The next two segments will throw melodic minor into a funk jam and a fusion setting. As you’ll soon hear melodic minor has a quirky quality to its sound and will serve as a very cool alternative to other more common minor applications.
Lydian Flat 7
Next up is a guitar scales chart featuring the melodic minor mode and one that very much matters in playing over altered dominant chords as well as basic dom7’s. It especially works great over those bII7 chords you always see a half step above a maj7 chord. Lydian b7 is built from the 4th degree of melodic minor and its formula is as follows: 1 2 3 #4 5 6 b7. As the name suggests this mode is relative to the Lydian mode, which coincidentally is built from the 4th degree of its parent scale (major or Ionian). And, speaking of names this scale is also known as the Lydian Dominant mode or the overtone scale.
The non-irony is you’ll see that many other modal names are based on the major mode names. This fact makes it important you digest those formulae (including the purposefully omitted Locrian mode whose formula is 1 b2 b3 4 b5 b6 b7) so you have a heads up to a new formula before you even touch your guitar.
As for the defining tritones pair found in all melodic minor modes, in Lydian b7 you’ll find them between 1-#4 and 3-b7. Thinking back to the previous statement where it was said these tritones are a whole step apart you might be apt to challenge what you just read. Well, before you take any action dig this little tidbit. Tritones are the only interval that can invert and still be the same quality. If you invert the second pair of tritones mentioned here you’ll get b7-3 and that is a whole step below the tritone between 1-#4. Pretty sneaky, sis!
This next mode is the second of the two modes we’re looking into that are built from the melodic minor system. The altered scale, also known as super Locrian or diminished whole tone, is built from the 7th degree of melodic minor and it is one that sets its own rules in regards to formula. So far all formulae we have examined thus far have been heptatonic and each sequential degree has been present. Simply put, there have been seven notes with no skips. Well, that’s about to change for this puppy.
The altered scale is spelled like this: 1 b9 #9 3 b5 #5 b7. Now, you might be saying to yourself “huh?” and that’s fair. As I hinted this scale walks its own path. Let’s look back at the Locrian mode’s formula (1 b2 b3 4 b5 b6 b7) that was doled out in the text for Lydian b7. It’s basically every degree lowered with the exception of the 4th. Looking at one of the alternative names for the altered scale, super Locrian, the formula for the 7th mode of melodic minor could be spelled 1 b2 b3 b4 b5 b6 b7. The problem is twofold: There’s no musical purpose for a b4 (just seeing it in text form is weird!) and it doesn’t do the sound justice. A b4 is enharmonically a major 3rd, which has an immense purpose in music. So much so it negates the possibility of its musical opposite. That said, that note is identified as a 3rd making this scale a dominant type since there’s also b7th degree. That leaves that b3 degree to deal with. That is heard as a b2 tension, which is commonly identified as its octave extension, b9. As for the dual altered fifths, you could also name those degrees as #11 and b13, which are altered extensions of the 4th and 6th degrees. But, then there are no 5ths in the formula! Fine, do this: 1 b9 #9 3 b5/#11 #5/b13 b7.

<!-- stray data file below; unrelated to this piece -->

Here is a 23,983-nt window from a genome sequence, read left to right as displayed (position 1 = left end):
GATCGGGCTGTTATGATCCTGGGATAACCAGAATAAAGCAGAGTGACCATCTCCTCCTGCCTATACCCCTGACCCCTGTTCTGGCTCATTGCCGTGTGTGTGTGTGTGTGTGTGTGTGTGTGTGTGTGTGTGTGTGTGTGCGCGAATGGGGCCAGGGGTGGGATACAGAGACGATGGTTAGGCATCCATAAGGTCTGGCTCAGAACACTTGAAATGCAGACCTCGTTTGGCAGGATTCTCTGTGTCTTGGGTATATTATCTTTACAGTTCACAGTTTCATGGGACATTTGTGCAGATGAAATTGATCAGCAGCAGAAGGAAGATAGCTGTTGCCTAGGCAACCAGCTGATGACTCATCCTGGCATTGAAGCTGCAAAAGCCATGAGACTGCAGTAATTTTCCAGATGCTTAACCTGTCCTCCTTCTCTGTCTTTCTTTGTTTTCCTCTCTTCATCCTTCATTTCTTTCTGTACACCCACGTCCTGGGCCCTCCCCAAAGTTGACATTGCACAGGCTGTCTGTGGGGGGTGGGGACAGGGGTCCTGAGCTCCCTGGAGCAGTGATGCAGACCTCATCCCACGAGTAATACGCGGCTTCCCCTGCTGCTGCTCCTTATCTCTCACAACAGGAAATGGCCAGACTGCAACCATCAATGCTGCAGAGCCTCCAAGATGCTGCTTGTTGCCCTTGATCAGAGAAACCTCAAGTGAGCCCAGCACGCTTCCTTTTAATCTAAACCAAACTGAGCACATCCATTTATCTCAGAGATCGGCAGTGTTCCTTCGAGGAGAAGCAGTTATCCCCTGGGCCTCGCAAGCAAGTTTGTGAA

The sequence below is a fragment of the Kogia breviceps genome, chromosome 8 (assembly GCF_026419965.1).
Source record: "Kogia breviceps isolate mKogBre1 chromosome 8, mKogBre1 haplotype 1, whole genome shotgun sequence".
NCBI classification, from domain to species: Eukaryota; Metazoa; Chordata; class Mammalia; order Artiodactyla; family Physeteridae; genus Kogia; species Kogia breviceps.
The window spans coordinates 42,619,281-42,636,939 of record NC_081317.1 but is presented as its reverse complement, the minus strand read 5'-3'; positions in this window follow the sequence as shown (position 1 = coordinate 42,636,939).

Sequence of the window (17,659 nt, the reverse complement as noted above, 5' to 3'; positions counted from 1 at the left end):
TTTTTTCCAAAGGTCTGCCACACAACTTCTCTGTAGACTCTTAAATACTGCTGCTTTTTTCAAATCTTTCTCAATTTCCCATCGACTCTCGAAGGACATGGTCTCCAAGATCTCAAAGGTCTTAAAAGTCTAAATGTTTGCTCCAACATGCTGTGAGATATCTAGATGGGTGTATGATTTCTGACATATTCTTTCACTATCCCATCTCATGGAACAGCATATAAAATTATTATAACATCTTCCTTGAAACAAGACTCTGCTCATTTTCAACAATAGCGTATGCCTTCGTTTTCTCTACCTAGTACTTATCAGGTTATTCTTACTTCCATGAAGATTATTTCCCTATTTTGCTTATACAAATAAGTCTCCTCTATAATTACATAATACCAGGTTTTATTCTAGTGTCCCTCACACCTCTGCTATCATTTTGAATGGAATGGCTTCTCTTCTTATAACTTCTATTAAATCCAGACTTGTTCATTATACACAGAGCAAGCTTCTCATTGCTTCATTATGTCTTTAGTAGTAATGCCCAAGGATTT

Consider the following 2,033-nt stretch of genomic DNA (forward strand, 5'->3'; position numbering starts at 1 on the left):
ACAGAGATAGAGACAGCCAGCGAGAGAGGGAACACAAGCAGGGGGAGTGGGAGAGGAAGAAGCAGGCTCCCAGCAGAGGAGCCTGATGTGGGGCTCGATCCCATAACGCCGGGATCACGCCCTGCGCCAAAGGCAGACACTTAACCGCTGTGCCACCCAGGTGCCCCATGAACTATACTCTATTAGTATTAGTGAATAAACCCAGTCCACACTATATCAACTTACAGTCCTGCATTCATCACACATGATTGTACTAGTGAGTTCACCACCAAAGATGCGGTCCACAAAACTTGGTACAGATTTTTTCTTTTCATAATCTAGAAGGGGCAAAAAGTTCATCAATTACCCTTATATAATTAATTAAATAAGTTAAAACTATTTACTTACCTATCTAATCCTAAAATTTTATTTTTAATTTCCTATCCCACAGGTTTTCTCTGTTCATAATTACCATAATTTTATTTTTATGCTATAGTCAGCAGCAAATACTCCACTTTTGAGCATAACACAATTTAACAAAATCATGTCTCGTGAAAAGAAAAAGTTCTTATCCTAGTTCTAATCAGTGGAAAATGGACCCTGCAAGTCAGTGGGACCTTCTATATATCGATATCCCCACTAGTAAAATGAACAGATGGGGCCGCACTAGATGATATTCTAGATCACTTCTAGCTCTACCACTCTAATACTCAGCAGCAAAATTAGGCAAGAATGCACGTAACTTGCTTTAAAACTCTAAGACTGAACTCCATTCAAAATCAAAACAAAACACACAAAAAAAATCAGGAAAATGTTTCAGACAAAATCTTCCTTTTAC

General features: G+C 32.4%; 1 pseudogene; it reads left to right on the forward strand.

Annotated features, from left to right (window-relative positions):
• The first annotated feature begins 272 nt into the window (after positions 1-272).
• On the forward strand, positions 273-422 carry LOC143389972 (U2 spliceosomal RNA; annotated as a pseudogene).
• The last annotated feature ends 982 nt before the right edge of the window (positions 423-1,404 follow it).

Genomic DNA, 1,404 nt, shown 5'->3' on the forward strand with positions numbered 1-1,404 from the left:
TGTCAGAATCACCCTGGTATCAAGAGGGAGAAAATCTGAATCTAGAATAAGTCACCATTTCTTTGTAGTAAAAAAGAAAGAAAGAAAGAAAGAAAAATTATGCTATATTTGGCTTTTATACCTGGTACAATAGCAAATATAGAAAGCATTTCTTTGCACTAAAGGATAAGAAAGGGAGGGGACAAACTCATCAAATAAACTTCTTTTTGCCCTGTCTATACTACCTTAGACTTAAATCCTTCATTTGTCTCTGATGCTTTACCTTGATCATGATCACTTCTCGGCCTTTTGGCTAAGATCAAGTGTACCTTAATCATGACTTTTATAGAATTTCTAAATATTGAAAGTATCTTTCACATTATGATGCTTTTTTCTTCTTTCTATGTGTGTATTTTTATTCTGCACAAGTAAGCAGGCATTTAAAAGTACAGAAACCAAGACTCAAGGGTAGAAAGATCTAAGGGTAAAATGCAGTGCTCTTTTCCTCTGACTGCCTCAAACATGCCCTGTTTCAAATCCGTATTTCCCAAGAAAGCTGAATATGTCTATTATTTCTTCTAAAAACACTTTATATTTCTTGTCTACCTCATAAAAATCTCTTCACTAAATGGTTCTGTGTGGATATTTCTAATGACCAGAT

With that malarkey out of the way let’s see where these dual tritones are. You have the first one between 3-b7, which is the crucial one in terms of being a V7 chord application, and you will find the next one a whole step above between b5/#11-1. Told ya this scale writes its own rules!
Shifting gears we take a look at another guitar scale chart that serves as a parent to a modal system–harmonic minor. This spooky-sounding scale is perhaps the most minor of them all with its seductive texture, which is made possible by yet another unique formula attribute. Check it out, the formula for the harmonic minor is as follows: 1 2 b3 4 5 b6 7. Taking a close look you’ll see there is a tritone between 2-b6 just like Aeolian, but the interval to key in on is the step-and-a-half between the b6 and the 7. It is that stretch from b6 to 7 that makes the harmonic minor scale have that “thing”.